Our churches often avoid topics that might be controversial. Yet, the Jesus I have grown to know and to love is the Jesus who was not scared of conflict. Jesus broke the rules when he asked the Samaritan woman for a drink at the well (see John 4:1-26). He paid no mind to the gossip when he shared a meal with a tax collector (see Luke 19:1-10). He did not remain silent when the Pharisees introduced the woman caught in the act of adultery; neither did he condemn her (see John 8:1-11). As we follow the example that Jesus has set, we learn how to enter more bravely into these sometimes uncomfortable or even contentious conversations. We learn how to love and to wholly embrace people and all the stories they carry.
—Elizabeth Hagan, Brave Church: Tackling Tough Topics Together (Upper Room Books, 2021)
How does the example of Jesus guide you during moments of controversy? Join the conversation.
Have nothing to do with stupid and senseless controversies; you know that they breed quarrels. And the Lord’s servant must not be quarrelsome but kindly to everyone, an apt teacher, patient, correcting opponents with gentleness. God may perhaps grant that they will repent and come to know the truth.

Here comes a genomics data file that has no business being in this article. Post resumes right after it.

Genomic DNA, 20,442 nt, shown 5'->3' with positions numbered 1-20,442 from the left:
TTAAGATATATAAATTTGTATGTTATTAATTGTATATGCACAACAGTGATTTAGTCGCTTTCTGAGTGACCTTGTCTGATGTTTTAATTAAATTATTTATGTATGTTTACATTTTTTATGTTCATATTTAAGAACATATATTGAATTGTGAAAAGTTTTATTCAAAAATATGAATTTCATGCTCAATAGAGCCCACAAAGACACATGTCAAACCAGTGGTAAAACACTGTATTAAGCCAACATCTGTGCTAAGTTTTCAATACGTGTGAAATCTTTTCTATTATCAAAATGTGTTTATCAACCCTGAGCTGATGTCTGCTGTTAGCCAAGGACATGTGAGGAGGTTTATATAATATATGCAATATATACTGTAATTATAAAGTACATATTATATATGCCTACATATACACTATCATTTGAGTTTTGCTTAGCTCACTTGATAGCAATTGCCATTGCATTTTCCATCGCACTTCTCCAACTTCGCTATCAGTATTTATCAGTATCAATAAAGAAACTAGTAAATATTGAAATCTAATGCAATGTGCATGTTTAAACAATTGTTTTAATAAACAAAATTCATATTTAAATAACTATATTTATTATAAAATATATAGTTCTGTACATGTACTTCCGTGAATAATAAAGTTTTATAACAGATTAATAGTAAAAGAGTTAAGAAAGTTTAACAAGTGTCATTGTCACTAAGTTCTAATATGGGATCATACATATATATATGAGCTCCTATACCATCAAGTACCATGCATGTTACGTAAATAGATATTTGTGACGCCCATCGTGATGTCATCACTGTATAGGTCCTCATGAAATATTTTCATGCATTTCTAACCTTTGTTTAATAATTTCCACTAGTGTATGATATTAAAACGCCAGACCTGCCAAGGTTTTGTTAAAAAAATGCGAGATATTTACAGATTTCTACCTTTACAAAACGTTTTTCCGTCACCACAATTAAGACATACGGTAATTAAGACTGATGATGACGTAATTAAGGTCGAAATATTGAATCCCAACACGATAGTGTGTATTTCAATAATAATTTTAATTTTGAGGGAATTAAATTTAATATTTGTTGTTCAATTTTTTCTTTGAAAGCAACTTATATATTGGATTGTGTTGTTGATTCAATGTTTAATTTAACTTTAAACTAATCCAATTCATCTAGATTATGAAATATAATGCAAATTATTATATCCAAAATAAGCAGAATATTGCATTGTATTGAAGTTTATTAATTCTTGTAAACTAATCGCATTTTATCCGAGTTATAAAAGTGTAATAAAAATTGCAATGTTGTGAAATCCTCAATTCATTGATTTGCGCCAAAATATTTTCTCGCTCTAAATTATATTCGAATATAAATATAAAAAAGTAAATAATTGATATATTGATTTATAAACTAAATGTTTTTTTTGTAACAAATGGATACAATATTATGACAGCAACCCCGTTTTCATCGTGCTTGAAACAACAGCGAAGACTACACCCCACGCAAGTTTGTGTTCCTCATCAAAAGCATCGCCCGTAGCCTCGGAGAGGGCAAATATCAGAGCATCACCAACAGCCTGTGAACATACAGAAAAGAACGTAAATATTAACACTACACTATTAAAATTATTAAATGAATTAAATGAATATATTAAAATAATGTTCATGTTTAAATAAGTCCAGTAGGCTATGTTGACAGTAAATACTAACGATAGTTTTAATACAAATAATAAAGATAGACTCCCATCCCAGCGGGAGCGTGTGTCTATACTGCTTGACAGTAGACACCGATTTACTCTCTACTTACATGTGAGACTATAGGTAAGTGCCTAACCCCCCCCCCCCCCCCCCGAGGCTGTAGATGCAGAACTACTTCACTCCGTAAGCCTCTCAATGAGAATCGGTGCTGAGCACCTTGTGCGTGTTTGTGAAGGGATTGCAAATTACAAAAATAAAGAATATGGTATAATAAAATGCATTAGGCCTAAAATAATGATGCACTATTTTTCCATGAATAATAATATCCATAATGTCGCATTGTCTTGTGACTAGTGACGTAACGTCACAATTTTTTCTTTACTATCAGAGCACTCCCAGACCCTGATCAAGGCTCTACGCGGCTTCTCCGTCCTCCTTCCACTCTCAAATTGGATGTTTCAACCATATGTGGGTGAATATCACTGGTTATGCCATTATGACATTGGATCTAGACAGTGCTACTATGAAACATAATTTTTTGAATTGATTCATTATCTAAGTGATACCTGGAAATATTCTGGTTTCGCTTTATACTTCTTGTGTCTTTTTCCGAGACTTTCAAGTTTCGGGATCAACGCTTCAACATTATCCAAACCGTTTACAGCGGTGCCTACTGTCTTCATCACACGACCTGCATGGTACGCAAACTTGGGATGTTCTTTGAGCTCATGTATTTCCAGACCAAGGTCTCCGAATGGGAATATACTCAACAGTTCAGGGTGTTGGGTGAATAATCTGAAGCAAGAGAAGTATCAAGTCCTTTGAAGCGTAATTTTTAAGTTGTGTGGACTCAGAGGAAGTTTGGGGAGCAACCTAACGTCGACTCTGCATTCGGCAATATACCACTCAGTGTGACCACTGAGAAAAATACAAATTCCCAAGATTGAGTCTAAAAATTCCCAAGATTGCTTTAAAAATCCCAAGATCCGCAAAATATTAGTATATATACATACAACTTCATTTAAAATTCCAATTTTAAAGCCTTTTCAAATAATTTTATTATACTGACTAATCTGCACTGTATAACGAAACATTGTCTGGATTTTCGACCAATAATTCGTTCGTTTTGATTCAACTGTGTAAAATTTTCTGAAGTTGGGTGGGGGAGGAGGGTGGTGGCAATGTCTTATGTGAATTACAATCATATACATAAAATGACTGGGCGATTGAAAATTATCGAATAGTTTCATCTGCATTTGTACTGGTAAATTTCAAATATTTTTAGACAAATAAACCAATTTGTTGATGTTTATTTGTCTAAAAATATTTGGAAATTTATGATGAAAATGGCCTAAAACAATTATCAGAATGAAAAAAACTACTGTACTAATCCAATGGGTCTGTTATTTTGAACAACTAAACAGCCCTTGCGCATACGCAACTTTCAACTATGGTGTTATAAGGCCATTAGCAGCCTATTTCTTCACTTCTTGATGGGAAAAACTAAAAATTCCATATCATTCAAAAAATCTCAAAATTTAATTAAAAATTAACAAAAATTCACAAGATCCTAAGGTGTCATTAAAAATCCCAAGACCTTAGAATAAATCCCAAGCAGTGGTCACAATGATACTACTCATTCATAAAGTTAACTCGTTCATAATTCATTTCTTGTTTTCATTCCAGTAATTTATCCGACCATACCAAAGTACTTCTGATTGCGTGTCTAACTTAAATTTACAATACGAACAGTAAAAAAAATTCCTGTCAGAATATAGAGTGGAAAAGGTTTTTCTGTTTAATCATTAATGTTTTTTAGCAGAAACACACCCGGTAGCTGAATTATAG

—2 Timothy 2:23-25 (NRSV)
Prayer for the Week
Lord, grant me the patience and grace to listen, the courage and wisdom to question and speak; and the bravery to create safe space for tough topics.
Submit your prayer to The Upper Room.
Churches are not immune to violence, as we have seen from shootings at houses of worship across the nation. The challenge for faith communities is how to prepare for and respond to potential violence. In Whom Shall I Fear? Urgent Questions for Christians in an Age of Violence, author Rosalind Hughes asks congregational leaders to examine whether their operational and security policies are consistent with gospel values. Learn more here.
(Courtesy of Vanderbilt Divinity Library)
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